Author: Richard Taws
Publisher: Penn State Press
In revolutionary France the life of things could not be assured. War, shortage of materials, and frequent changes in political authority meant that few large-scale artworks or permanent monuments to the Revolution’s memory were completed. On the contrary, visual practice in revolutionary France was characterized by the production and circulation of a range of transitional, provisional, ephemeral, and half-made images and objects, from printed paper money, passports, and almanacs to temporary festival installations and relics of the demolished Bastille. Addressing this mass of images conventionally ignored in art history, The Politics of the Provisional contends that they were at the heart of debates on the nature of political authenticity and historical memory during the French Revolution. Thinking about material durability, this book suggests, was one of the key ways in which revolutionaries conceptualized duration, and it was crucial to how they imagined the Revolution’s transformative role in history. The Politics of the Provisional is the first book in the Art History Publication Initiative (AHPI), a collaborative grant from the Andrew W. Mellon Foundation. Thanks to the AHPI grant, this book is available on a variety of popular e-book platforms.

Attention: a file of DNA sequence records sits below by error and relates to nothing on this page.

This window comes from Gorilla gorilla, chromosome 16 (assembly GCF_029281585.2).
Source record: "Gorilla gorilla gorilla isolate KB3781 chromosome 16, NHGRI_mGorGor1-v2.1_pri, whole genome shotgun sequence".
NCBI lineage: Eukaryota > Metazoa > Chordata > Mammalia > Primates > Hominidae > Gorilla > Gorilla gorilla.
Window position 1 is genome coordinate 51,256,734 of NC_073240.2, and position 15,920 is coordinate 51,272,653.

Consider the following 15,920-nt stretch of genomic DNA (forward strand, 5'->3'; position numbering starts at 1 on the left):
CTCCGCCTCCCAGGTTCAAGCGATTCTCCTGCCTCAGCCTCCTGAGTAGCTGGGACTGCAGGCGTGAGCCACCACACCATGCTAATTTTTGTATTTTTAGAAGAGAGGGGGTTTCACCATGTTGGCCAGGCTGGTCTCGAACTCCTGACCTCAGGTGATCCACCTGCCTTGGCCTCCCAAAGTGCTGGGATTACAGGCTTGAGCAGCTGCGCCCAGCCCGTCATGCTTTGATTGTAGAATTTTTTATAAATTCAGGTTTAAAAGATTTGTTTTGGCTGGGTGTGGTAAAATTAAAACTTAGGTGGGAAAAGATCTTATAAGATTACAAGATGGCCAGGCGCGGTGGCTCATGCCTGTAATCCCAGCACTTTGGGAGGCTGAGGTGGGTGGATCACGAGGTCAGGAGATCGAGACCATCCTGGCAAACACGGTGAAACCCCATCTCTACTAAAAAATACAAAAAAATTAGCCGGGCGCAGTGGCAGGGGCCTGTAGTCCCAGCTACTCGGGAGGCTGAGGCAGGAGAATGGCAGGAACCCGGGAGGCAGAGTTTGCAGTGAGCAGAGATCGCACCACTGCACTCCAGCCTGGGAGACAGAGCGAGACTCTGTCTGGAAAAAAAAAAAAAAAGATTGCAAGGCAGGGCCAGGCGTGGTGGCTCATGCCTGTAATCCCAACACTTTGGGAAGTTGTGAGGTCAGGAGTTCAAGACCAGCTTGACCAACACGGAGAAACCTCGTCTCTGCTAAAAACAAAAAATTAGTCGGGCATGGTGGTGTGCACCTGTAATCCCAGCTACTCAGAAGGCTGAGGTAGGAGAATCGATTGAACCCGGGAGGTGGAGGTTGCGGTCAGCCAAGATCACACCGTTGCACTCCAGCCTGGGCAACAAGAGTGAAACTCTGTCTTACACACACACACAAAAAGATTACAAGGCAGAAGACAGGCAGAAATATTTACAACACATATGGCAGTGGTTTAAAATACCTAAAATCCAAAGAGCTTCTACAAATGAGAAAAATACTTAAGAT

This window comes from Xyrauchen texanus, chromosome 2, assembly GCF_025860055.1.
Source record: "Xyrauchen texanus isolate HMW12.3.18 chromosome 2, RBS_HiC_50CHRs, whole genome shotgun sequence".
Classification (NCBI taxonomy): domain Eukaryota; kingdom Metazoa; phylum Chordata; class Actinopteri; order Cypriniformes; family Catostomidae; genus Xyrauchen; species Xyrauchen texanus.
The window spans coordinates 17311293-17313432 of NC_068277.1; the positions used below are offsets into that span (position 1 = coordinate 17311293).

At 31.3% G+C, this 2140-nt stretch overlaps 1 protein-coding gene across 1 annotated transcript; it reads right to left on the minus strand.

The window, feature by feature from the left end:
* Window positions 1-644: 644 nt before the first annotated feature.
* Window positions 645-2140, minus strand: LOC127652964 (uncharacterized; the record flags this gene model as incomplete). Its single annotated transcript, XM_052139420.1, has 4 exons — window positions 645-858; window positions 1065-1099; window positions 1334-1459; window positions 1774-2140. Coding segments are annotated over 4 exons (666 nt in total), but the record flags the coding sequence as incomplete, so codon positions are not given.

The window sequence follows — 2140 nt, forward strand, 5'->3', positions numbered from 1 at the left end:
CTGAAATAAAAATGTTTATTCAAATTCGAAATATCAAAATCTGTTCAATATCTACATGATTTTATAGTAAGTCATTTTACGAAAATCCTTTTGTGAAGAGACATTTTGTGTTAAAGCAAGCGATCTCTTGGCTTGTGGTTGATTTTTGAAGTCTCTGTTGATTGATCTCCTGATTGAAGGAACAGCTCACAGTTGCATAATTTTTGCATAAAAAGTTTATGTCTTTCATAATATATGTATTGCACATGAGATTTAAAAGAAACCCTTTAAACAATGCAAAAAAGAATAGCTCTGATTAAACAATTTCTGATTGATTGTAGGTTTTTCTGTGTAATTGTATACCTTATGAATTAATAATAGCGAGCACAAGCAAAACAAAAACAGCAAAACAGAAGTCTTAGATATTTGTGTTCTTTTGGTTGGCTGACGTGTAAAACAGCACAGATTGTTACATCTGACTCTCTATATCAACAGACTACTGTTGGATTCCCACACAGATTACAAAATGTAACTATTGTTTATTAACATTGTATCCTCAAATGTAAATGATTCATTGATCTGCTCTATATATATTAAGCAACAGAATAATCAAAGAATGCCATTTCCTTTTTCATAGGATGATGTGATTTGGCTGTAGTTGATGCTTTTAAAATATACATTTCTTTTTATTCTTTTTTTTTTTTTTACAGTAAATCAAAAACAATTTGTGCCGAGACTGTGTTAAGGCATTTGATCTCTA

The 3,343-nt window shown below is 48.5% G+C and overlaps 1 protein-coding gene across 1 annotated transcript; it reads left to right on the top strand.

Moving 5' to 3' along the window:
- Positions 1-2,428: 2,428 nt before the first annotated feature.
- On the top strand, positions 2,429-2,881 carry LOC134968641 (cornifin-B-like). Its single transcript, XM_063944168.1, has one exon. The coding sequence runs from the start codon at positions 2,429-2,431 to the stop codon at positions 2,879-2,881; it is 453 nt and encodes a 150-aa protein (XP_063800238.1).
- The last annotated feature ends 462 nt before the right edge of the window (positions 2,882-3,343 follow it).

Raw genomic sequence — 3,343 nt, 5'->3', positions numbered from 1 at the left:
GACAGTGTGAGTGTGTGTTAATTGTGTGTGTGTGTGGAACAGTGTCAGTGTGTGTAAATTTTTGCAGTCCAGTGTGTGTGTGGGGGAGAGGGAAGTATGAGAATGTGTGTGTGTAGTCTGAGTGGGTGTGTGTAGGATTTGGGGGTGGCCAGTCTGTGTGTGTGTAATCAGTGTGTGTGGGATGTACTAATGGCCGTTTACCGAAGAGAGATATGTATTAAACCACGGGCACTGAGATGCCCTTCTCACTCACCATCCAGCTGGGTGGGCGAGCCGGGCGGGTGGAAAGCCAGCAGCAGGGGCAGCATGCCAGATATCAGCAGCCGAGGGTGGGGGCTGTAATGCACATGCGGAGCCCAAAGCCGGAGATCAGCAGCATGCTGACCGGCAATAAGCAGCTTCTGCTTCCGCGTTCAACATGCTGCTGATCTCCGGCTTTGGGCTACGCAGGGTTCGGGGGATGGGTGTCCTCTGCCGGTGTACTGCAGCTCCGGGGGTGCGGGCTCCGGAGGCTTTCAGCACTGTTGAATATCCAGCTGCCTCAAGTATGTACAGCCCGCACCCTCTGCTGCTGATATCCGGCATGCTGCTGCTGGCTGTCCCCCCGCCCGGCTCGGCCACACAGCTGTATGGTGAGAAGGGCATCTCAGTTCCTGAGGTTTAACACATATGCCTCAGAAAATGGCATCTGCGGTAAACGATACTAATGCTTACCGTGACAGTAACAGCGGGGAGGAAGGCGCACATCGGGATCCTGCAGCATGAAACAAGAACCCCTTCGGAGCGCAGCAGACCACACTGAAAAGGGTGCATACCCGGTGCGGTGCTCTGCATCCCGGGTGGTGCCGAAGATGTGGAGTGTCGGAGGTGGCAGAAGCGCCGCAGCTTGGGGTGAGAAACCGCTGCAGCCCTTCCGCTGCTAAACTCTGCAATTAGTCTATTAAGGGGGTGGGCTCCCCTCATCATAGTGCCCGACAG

Author: William Gervase Clarence-Smith
Category: Business & Economics
First Published in 1989. Routledge is an imprint of Taylor & Francis, an informa company.
Author: Dana Brand
Publisher: Cambridge University Press
Category: Literary Criticism